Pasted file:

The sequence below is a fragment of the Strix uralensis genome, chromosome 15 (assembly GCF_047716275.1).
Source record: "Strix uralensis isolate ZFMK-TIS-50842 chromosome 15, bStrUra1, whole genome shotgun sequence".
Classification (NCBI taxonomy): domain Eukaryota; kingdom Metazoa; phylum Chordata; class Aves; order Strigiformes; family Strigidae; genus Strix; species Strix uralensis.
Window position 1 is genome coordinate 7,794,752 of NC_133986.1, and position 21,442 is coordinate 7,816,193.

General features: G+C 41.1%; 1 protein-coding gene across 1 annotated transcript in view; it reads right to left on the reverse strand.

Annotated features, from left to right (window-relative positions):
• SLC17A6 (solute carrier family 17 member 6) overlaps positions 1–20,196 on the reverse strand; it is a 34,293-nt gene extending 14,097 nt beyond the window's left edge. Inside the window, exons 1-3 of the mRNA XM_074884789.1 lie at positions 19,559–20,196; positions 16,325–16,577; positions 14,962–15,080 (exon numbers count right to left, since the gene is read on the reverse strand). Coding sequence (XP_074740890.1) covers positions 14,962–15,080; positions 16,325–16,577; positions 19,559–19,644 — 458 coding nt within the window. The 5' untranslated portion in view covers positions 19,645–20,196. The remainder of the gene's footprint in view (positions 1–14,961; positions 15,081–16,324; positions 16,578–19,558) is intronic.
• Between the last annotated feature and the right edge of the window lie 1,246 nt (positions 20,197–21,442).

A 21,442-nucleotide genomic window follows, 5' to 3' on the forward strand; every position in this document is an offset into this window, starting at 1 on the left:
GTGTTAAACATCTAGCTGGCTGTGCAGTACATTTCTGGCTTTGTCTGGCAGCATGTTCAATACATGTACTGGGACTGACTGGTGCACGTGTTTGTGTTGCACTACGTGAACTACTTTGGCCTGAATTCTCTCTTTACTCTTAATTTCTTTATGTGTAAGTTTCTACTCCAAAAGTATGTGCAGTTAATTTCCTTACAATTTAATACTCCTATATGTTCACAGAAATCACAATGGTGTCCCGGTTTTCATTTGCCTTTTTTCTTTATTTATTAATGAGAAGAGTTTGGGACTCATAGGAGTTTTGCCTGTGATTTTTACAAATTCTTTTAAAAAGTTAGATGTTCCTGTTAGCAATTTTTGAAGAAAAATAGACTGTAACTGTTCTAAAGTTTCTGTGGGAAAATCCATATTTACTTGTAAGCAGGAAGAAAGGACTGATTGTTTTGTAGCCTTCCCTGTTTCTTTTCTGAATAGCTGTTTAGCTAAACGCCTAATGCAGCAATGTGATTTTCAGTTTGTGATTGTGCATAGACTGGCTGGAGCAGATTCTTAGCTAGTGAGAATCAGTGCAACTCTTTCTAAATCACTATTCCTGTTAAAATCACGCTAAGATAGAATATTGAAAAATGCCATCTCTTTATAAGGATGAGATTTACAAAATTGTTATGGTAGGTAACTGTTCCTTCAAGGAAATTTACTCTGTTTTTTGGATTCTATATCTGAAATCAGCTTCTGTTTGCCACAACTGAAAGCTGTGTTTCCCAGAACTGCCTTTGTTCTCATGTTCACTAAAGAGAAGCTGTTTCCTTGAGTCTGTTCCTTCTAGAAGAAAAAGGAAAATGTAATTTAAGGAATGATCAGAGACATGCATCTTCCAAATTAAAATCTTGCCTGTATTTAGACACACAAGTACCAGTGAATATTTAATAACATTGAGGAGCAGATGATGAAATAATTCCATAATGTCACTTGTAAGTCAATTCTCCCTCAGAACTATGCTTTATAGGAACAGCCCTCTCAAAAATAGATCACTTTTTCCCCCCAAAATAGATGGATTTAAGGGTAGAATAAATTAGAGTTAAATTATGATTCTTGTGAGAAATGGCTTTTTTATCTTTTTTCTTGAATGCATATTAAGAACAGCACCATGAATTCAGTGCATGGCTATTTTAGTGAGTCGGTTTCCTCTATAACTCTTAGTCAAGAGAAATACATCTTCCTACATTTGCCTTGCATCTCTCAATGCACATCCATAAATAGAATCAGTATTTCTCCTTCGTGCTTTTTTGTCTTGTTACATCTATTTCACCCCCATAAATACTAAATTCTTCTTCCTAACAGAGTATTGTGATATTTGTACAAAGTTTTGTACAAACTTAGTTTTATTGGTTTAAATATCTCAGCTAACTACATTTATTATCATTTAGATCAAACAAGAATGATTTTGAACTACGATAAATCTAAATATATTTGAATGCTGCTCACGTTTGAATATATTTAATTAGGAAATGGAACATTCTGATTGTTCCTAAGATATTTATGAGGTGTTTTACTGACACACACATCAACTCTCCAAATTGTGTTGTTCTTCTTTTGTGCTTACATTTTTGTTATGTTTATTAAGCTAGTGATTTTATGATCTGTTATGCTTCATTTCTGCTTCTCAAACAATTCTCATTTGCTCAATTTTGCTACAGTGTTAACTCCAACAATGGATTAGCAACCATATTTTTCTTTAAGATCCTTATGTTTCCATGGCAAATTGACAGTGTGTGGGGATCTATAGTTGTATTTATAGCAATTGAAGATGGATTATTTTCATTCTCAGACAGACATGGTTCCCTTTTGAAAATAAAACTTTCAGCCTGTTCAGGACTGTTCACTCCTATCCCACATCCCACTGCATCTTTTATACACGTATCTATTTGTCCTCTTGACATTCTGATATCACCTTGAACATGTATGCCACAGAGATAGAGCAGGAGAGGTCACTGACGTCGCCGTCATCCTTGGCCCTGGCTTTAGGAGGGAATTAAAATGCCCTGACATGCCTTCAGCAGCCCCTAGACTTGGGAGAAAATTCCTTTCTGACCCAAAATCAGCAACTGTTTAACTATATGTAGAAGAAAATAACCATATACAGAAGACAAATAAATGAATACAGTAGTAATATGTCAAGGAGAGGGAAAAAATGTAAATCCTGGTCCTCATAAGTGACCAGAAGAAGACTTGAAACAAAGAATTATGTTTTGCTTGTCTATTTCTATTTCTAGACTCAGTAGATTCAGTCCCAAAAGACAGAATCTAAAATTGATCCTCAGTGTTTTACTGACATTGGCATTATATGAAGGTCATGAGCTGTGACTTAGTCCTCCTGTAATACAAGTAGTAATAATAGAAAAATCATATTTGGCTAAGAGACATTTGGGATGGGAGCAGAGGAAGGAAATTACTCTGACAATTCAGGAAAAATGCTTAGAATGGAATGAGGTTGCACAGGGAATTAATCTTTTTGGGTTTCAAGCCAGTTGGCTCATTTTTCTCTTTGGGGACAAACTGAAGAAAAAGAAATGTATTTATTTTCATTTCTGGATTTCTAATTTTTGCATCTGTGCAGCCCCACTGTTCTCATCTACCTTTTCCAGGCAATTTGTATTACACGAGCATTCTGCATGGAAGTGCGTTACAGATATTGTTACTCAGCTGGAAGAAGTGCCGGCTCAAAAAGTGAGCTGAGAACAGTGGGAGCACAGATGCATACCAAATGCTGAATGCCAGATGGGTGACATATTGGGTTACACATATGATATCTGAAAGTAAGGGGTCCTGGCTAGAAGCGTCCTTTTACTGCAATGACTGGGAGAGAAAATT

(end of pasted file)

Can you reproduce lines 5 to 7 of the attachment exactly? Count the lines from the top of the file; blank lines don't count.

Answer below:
General features: G+C 41.1%; 1 protein-coding gene across 1 annotated transcript in view; it reads right to left on the reverse strand.

Annotated features, from left to right (window-relative positions):
• SLC17A6 (solute carrier family 17 member 6) overlaps positions 1–20,196 on the reverse strand; it is a 34,293-nt gene extending 14,097 nt beyond the window's left edge. Inside the window, exons 1-3 of the mRNA XM_074884789.1 lie at positions 19,559–20,196; positions 16,325–16,577; positions 14,962–15,080 (exon numbers count right to left, since the gene is read on the reverse strand). Coding sequence (XP_074740890.1) covers positions 14,962–15,080; positions 16,325–16,577; positions 19,559–19,644 — 458 coding nt within the window. The 5' untranslated portion in view covers positions 19,645–20,196. The remainder of the gene's footprint in view (positions 1–14,961; positions 15,081–16,324; positions 16,578–19,558) is intronic.